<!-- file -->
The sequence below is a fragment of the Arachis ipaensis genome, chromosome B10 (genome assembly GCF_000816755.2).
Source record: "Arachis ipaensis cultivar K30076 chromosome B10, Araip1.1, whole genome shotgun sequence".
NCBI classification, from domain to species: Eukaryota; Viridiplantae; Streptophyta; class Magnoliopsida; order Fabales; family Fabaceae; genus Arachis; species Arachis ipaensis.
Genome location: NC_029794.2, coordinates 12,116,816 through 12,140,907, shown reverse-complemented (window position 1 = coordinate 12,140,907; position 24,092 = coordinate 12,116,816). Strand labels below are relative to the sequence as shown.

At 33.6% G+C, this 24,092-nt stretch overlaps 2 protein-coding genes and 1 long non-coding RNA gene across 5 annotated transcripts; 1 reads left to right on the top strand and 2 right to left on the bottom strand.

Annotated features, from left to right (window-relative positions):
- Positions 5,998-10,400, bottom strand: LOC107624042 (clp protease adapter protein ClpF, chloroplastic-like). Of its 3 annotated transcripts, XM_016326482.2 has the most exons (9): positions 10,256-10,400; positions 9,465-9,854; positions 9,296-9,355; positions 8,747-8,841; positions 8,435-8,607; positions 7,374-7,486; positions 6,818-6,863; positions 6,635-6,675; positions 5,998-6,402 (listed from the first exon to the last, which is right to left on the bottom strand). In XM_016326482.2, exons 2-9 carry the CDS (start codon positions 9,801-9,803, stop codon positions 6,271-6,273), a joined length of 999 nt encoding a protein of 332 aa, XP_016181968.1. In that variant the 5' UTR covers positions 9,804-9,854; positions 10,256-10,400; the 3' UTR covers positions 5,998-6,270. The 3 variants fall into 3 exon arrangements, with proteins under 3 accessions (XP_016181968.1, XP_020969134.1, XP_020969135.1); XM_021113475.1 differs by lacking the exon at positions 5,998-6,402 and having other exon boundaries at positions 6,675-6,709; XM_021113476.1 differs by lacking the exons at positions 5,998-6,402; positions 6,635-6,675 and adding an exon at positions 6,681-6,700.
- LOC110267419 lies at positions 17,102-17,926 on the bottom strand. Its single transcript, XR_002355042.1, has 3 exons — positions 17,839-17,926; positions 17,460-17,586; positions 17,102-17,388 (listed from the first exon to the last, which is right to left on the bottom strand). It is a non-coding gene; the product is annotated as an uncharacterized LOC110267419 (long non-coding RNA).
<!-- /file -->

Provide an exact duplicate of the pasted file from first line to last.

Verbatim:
The sequence below is a fragment of the Arachis ipaensis genome, chromosome B10 (genome assembly GCF_000816755.2).
Source record: "Arachis ipaensis cultivar K30076 chromosome B10, Araip1.1, whole genome shotgun sequence".
NCBI classification, from domain to species: Eukaryota; Viridiplantae; Streptophyta; class Magnoliopsida; order Fabales; family Fabaceae; genus Arachis; species Arachis ipaensis.
Genome location: NC_029794.2, coordinates 12,116,816 through 12,140,907, shown reverse-complemented (window position 1 = coordinate 12,140,907; position 24,092 = coordinate 12,116,816). Strand labels below are relative to the sequence as shown.

At 33.6% G+C, this 24,092-nt stretch overlaps 2 protein-coding genes and 1 long non-coding RNA gene across 5 annotated transcripts; 1 reads left to right on the top strand and 2 right to left on the bottom strand.

Annotated features, from left to right (window-relative positions):
- Positions 5,998-10,400, bottom strand: LOC107624042 (clp protease adapter protein ClpF, chloroplastic-like). Of its 3 annotated transcripts, XM_016326482.2 has the most exons (9): positions 10,256-10,400; positions 9,465-9,854; positions 9,296-9,355; positions 8,747-8,841; positions 8,435-8,607; positions 7,374-7,486; positions 6,818-6,863; positions 6,635-6,675; positions 5,998-6,402 (listed from the first exon to the last, which is right to left on the bottom strand). In XM_016326482.2, exons 2-9 carry the CDS (start codon positions 9,801-9,803, stop codon positions 6,271-6,273), a joined length of 999 nt encoding a protein of 332 aa, XP_016181968.1. In that variant the 5' UTR covers positions 9,804-9,854; positions 10,256-10,400; the 3' UTR covers positions 5,998-6,270. The 3 variants fall into 3 exon arrangements, with proteins under 3 accessions (XP_016181968.1, XP_020969134.1, XP_020969135.1); XM_021113475.1 differs by lacking the exon at positions 5,998-6,402 and having other exon boundaries at positions 6,675-6,709; XM_021113476.1 differs by lacking the exons at positions 5,998-6,402; positions 6,635-6,675 and adding an exon at positions 6,681-6,700.
- LOC110267419 lies at positions 17,102-17,926 on the bottom strand. Its single transcript, XR_002355042.1, has 3 exons — positions 17,839-17,926; positions 17,460-17,586; positions 17,102-17,388 (listed from the first exon to the last, which is right to left on the bottom strand). It is a non-coding gene; the product is annotated as an uncharacterized LOC110267419 (long non-coding RNA).